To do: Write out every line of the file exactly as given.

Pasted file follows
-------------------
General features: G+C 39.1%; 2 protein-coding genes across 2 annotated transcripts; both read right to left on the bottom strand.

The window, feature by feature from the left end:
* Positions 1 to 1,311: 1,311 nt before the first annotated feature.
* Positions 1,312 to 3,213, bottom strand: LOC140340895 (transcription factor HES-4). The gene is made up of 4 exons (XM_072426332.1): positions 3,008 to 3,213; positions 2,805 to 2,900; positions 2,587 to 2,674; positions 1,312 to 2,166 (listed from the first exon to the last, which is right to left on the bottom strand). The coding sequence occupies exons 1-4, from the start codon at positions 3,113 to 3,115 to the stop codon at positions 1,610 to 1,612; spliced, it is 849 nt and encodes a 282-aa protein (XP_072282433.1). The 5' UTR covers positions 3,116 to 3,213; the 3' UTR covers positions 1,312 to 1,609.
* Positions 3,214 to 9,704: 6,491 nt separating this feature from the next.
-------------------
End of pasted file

General features: G+C 39.1%; 2 protein-coding genes across 2 annotated transcripts; both read right to left on the bottom strand.

The window, feature by feature from the left end:
* Positions 1 to 1,311: 1,311 nt before the first annotated feature.
* Positions 1,312 to 3,213, bottom strand: LOC140340895 (transcription factor HES-4). The gene is made up of 4 exons (XM_072426332.1): positions 3,008 to 3,213; positions 2,805 to 2,900; positions 2,587 to 2,674; positions 1,312 to 2,166 (listed from the first exon to the last, which is right to left on the bottom strand). The coding sequence occupies exons 1-4, from the start codon at positions 3,113 to 3,115 to the stop codon at positions 1,610 to 1,612; spliced, it is 849 nt and encodes a 282-aa protein (XP_072282433.1). The 5' UTR covers positions 3,116 to 3,213; the 3' UTR covers positions 1,312 to 1,609.
* Positions 3,214 to 9,704: 6,491 nt separating this feature from the next.